Will there by time for a road trip to Columbus???

This project is really exciting to see for a number of reasons, maybe the top one being that it’s nearly exactly what I wish we could do… I wish we had the money to do something as large-scale as this, or even money just to pay for materials for projects we’d like to realize through a program like this. For now though, our Micro-Residency project is getting some great submissions, and hopefully we’ll be kicking it off in the next few weeks, and doing a bunch of amazing things for free.

[via Art&Education mailing list]

Broken City Lab: Micro-Residencies

Broken City Lab: Micro-Residency

We’ll give you a place to stay and resources for 72 hours. You’ll help us fix the city.

For the last year, we’ve been working away on a number of initiatives that have come out of our very specific examinations of Windsor, Ontario. The ways in which we see, experience, and move through the city have defined our tactical investigations and have, by design, been based on our deeply embedded concerns about our city.

We’re now looking to expand our research and our understanding of our city by inviting other artists, designers, writers, curators, architects, filmmakers, philosophers, musicians, mathematicians, scientists, and students to come stay with us for 72 hours. We’re looking for collaborators who are generous, energetic, and interested in understanding Windsor. We’re not necessarily looking for completed ideas, but rather general concerns you would like to investigate and workshop over three days.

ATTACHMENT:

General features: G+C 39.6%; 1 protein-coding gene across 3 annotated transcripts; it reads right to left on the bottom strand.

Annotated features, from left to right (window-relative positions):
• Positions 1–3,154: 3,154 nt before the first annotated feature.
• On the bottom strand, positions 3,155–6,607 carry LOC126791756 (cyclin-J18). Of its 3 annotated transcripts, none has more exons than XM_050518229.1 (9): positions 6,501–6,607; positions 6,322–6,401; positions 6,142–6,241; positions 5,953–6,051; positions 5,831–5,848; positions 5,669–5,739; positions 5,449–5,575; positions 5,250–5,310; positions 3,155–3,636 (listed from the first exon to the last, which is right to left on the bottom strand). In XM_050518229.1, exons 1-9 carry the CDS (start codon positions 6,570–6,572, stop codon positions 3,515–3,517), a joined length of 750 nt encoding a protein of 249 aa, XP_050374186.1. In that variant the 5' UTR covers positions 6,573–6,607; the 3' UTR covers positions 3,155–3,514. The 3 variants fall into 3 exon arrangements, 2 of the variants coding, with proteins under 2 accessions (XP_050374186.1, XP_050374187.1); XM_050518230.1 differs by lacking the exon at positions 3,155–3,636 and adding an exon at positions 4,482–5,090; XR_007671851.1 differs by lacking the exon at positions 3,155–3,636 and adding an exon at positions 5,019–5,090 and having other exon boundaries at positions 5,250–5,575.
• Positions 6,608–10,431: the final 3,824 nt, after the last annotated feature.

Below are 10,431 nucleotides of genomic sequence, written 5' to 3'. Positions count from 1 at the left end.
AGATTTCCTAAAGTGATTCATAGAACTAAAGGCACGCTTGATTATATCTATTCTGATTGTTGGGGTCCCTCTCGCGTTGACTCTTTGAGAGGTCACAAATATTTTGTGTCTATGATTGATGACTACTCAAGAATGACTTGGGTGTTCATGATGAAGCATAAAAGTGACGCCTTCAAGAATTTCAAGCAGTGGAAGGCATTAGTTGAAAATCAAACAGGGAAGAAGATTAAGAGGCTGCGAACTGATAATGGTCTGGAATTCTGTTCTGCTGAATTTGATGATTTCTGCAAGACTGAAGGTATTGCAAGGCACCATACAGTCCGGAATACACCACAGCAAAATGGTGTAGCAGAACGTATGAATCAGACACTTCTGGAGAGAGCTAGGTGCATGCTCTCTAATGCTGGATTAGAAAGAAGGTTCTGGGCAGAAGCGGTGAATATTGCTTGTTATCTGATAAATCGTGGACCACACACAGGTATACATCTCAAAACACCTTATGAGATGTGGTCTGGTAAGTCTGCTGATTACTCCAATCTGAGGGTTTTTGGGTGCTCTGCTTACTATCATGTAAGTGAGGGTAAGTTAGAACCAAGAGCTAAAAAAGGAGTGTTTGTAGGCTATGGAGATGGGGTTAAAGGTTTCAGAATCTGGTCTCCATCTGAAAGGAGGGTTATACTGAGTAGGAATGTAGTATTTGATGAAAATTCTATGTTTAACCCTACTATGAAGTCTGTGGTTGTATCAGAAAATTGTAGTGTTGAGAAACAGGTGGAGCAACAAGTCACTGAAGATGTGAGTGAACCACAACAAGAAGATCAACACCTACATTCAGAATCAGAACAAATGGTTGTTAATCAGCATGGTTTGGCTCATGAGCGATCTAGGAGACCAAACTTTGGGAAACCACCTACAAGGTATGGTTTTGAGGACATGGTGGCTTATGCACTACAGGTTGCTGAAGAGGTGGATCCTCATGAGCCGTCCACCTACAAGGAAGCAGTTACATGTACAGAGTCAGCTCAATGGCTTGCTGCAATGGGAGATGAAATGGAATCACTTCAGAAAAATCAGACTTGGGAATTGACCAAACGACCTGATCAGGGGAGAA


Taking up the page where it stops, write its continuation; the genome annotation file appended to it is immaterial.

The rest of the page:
We can’t offer any money, but we can offer a bed.

We  won’t do anything illegal, but we will give you our energy and ideas.

If you can get to Windsor, we can make this happen.

Should this opportunity interest you, please apply using the Micro-Residency Submission Form.

Guerrilla Art Residencies at DIY megastores

fourniture 2.2

In Paris, there is a new (guerilla) residency program initiated by Paul Souviron and Antoine Lejolivet through the École Nationale Supérieure des Arts Décoratifs (ENSAD. The residencies consist of spending some time in a DIY megastore and creating temporary installations.

There’s numerous ideas about artist residencies that don’t necessarily take place in the traditional space of galleries or centres, but instead focus on the potential for artists having a role in more everyday places. Schools, landfills, and city halls have been the site for artist residencies, and I have to wonder about the possibilities of artist residencies here in Windsor; and I’m not even that interested in thinking about residencies at the Big 3, Caesars Windsor, or city hall.

What about residencies at the library, at the riverfront, at Walkerville Brewery, at the corner of Randolph and University, at the corner store, at Milk, at the parking garage, at the bridge, or at the bench on Wyandotte near Kildare? And why wait for someone to make one? Why don’t we create a series of residencies? Why don’t you offer your front porch for a week-long artist residency?

Steven’s ideas from last week are looking more and more enticing (and possible).

[via we make money not art]